Business focused architecture that should guide both, diagnostic as well as development, not separately, but one flowing into the other
Would you visit a hospital to get cured knowing that 60% of its cures were in fact, ineffective? Despite the facility having a strong team of doctors and the best of equipment and tools available to diagnose what’s wrong. Alternatively, what if you spent your precious money on a cure but didn’t know what was wrong in the first place.
Scary isn’t it?
Yet, that is exactly what research shows, is happening in organisations. 60% of all developmental inputs by Indian corporations have been ineffective say our leaders (reference, DDI GLF 2014). Not just that, but one third of all HR leaders feel their organizations don’t have confidence in their leadership despite flushing in inordinate amounts of money into developmental and other talent efforts.
So what is going wrong? What are we missing exactly? Are we not diagnosing things correctly (like the hospital above)? Or is it the ‘cure’ (development initiatives) that’s lacking?
More and more, as we work across myriad organisations, we are finding that it is in fact, both.
It’s the duo of diagnosis and development. And it is the lack of integration thereof, between the two that is leading more and more companies down this rabbit hole. To understand this disconnect more, let us spend a minute to understand how organizations are structured functionally to address talent and development.
In any reasonably large or medium sized organization in India (and perhaps elsewhere) nowadays, we have seen a number of HR divisions co-existing seemingly seamlessly. One is tasked with the developmental efforts. Another for recruitment & selection. Yet another for talent management (often charged with running and planning selection, promotions and sometimes, succession). Each has their budgets, directives, targets. Each one is talking to multiple players internally across the organization and to multiple partners, consultants and customers externally as well. Each one is following an agenda that looks merged, but in fact, may not be; leading to several disconnects and dissipated energies that are not synergistic at the end of the day.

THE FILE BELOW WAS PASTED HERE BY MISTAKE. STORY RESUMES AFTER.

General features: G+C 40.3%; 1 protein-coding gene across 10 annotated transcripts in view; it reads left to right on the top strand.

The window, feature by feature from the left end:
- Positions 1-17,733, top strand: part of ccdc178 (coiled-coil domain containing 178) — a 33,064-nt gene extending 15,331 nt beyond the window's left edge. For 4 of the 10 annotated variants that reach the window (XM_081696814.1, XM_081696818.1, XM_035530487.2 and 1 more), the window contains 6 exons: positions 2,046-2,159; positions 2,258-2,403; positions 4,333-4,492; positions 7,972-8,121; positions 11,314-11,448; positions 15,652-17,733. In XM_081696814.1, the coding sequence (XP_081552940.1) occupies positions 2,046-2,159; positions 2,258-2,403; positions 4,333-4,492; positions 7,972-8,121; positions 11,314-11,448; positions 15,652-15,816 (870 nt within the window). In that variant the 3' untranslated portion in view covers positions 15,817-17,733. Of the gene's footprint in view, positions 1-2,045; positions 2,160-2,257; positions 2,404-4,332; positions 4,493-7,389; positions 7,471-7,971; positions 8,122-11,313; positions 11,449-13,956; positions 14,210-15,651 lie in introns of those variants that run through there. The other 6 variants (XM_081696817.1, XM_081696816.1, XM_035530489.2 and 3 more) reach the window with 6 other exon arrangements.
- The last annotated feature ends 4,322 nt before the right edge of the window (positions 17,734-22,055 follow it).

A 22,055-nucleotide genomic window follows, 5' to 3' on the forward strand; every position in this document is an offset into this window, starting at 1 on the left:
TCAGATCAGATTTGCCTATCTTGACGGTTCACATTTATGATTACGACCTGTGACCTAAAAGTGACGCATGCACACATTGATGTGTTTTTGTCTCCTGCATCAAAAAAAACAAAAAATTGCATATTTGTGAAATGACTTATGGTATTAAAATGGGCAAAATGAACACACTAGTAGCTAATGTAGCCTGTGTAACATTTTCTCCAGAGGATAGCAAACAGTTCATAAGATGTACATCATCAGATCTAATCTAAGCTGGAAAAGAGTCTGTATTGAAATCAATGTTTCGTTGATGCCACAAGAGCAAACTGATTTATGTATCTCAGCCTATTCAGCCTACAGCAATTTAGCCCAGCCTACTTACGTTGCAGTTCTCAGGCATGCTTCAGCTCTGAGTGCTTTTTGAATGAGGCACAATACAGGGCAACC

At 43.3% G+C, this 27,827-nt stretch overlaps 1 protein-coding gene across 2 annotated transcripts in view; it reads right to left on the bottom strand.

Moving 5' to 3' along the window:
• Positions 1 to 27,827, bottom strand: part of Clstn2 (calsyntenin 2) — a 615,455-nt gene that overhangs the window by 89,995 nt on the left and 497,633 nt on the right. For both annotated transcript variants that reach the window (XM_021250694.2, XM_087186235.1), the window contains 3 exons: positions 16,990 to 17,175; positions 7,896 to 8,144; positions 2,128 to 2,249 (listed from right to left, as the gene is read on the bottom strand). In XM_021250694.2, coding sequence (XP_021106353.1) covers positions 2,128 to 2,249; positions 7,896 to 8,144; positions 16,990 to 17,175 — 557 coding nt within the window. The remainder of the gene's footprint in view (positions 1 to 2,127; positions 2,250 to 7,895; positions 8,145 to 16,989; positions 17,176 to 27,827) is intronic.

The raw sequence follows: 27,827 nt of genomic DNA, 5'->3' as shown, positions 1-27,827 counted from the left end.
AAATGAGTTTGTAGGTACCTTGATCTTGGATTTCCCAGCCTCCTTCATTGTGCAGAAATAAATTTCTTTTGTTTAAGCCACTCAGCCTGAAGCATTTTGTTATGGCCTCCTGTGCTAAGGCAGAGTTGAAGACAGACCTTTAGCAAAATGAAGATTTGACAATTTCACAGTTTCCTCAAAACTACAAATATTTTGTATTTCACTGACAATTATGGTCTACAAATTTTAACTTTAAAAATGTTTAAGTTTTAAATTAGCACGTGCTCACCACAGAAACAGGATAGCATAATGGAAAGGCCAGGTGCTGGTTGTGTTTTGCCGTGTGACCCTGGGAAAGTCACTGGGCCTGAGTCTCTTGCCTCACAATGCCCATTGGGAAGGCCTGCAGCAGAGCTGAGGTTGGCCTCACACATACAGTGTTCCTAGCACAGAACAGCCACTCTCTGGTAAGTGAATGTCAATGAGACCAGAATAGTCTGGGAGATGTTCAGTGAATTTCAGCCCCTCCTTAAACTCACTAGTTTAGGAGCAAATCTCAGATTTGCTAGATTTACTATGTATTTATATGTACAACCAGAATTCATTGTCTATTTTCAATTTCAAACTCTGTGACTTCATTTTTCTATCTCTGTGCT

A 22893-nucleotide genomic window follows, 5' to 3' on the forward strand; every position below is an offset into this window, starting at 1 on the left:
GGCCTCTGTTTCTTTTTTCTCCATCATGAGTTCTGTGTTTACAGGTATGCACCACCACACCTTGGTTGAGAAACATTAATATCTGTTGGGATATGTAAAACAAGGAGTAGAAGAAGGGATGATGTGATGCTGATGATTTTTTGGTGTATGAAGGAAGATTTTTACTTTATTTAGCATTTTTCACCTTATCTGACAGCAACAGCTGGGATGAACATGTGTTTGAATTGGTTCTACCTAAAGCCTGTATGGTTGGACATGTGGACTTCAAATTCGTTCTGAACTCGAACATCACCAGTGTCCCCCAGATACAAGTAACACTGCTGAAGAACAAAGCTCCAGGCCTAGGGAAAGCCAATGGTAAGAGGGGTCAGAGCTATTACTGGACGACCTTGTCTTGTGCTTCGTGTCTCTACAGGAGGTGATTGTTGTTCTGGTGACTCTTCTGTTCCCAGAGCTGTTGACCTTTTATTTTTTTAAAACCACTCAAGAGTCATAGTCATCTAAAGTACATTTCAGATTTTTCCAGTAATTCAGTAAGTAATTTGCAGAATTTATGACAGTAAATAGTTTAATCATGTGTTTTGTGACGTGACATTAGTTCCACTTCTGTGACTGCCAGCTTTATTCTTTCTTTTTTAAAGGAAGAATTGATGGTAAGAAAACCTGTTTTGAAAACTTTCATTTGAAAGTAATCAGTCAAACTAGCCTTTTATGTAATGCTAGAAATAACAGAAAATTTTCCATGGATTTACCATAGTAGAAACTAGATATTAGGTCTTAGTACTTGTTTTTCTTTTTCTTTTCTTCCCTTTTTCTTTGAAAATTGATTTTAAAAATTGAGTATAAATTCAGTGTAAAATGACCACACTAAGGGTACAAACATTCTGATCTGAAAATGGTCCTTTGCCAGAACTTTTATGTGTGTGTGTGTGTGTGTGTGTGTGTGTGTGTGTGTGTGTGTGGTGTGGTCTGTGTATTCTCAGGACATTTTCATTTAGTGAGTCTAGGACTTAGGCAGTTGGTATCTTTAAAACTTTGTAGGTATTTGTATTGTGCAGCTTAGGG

Whatever the reason – different disciplines, siloed structures – the fact is that there is a missed opportunity to a higher pay-off.
The good news however, is that company leaders are now recognizing this fact and one hand is talking to the other and rooting this in the business strategy of an organization. From there, they are realizing that it is this business focused architecture that should guide both, diagnostic as well as development, not separately, but one flowing into the other.
This same architecture will also guide what amount of diagnosis is required for specific end purposes and levels. For instance, a diagnosis for a top level leader position will require depth and rigour as opposed to a cadre targeted initiative aimed at just raising awareness or broad skills. Similarly, then the development initiatives will require similar approaches.
When thinking about the integration of assessment and development, the first 2 questions to be considered are, “What’s the purpose of this assessment?” and “How will the data be used?”
The answer should lie in how the data will be used, and also in the degree of the development effort’s rigor required thereafter. Development aimed at making incremental improvements to a general set of skills may warrant a light diagnostic tool or tools, whereas deeper transformational leadership development will require the precision of higher-quality, more in-depth diagnostic tools such as Acceleration Centers perhaps.
Diagnostic and development systems and structures created separately and/or at different times reactively can lead to disconnects that cause confusion, consume resources, and require reverse engineering of some of the designs previously put in place. We have all seen this at some point or the other. Ultimately, the goal of development in talent management is to grow talent to propel leader and executive readiness. The business and its leaders deserve an efficient and well-planned and thought-through framework that talks to one another don’t you agree?
Eventually, wouldn’t you also like to walk into your local diagnostic centre knowing that you are not just going to be put through various tests and machineries that may or may not address your problem in a targeted, efficient and resourceful manner but one that eventually assures a cure?
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